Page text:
Today marks the final day of New York's fashion week, a fête of fluttery skirts, voluminous dresses, out-of-this-world pants and the designers who dreamed them up. Seeing models strut down the runway, celebrities, socialites and industry insiders have settled on their objects of desire, garments that will make their spring 2007 wardrobes.
They're not the only ones watching.
Across the country and around the world, clothing manufacturers have been taking note of what's in and what's out, deciding what runway fashions they'll recreate and sell to the public at a fraction of the designers' price.
Members of the fashion elite are hoping to halt that process. Leading American designers including Diane von Furstenberg and Zac Posen have teamed with the Council of Fashion Designers of America (CFDA) to seek copyrights for their garments.
Along with Congressman Bob Goodlatte, R-Va., they're advocating legislation that would give designers the same protections as those offered to artists, writers and musicians. Their quest has set off a heated debate about the multi-billion dollar women's fashion industry.
Under the proposal, designers would be able to register their fashions with the U.S. Copyright Office. Registrations would protect the overall appearance of a garment for three years, making it illegal for anyone to craft something strikingly similar.
Not covered under the copyright would be designs created before the passage of the law, like t-shirts and jeans, considered to be in the public domain. Copyright infringement would cost $250,000, the price of roughly 750 Diane von Furstenberg wrap dresses.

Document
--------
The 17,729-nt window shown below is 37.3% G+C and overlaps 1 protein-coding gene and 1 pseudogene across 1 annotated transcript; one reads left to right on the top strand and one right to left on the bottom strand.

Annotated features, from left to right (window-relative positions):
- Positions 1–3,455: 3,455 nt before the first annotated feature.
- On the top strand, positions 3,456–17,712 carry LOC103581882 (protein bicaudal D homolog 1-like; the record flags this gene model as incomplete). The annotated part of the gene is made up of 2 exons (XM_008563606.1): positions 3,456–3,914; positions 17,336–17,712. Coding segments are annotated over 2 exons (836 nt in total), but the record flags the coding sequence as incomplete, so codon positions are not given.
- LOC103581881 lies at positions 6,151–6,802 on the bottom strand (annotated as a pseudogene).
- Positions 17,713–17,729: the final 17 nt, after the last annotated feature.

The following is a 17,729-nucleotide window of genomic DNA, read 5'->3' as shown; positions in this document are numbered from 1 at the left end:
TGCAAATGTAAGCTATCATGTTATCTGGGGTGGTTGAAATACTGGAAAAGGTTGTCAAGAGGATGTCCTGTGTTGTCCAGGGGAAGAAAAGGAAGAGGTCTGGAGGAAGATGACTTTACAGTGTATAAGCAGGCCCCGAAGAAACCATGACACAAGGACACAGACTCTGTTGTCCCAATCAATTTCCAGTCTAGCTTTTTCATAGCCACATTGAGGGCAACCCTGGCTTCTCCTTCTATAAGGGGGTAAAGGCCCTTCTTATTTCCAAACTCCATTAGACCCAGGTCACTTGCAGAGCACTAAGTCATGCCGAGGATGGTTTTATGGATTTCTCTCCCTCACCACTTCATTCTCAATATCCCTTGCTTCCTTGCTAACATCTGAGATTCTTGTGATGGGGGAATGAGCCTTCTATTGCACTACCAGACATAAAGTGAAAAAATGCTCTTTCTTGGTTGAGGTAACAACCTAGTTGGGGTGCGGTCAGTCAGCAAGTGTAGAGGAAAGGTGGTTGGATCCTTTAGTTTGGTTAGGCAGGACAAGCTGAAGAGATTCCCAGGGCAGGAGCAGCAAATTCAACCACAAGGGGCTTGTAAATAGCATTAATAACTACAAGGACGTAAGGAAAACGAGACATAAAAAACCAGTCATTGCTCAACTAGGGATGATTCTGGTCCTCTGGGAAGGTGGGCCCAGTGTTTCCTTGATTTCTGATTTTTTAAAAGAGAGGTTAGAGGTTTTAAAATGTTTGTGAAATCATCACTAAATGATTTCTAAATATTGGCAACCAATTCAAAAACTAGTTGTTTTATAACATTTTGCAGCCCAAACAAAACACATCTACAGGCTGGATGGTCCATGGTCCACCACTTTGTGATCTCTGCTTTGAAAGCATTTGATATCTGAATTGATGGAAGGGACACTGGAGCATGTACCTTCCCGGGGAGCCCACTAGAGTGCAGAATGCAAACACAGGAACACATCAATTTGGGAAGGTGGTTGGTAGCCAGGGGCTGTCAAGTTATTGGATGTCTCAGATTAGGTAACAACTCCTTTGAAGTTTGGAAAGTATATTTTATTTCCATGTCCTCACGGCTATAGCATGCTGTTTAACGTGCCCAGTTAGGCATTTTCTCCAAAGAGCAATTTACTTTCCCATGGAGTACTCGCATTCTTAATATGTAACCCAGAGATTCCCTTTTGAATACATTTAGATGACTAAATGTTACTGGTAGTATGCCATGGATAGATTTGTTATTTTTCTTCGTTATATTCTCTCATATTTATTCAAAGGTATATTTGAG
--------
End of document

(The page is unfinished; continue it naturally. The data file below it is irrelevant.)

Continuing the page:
"It's really about protecting unique, individual designs that are specific. That's what the legislation is about," CFDA president Steven Kolb said.
The CFDA, an organization of over 270 designers, takes issue with outright knockoffs, often of dresses worn by starlets at awards ceremonies.
"There are a number of companies that are legitimate businesses that hijack, more or less, the designs of American designers who are doing red-carpet garments," Kolb said.
"Right now, it's legal for these people to do that and for them to appear on television morning shows the day after an awards ceremony saying 'Here's the designer's version that costs X and look at my version that costs Y,'" he said.
By making knockoffs in foreign factories, manufacturers can get their version in stores in a matter of days, even before the designer who actually created the garment.
According to Kolb, that's just not fair.
"The reality is that if there were a law, they wouldn't get on that morning show," he said. "The designer would have rights to their garment."
If passed, the bill could affect more than stitch-by-stitch knockoffs. It may spell the end for cheap, chic clothing available at mass market stores around the nation.
Chris Sprigman, a University of Virginia law professor and an expert on intellectual property law, argues that a fashion copyright could prevent manufacturers from making anything inspired by high fashion.
"Copyright law doesn't just prohibit copying, it prohibits any article that's substantially similar," he said. "And the courts interpret that broadly."
Sprigman argues that copyright protection contradicts the creative process on which the industry relies.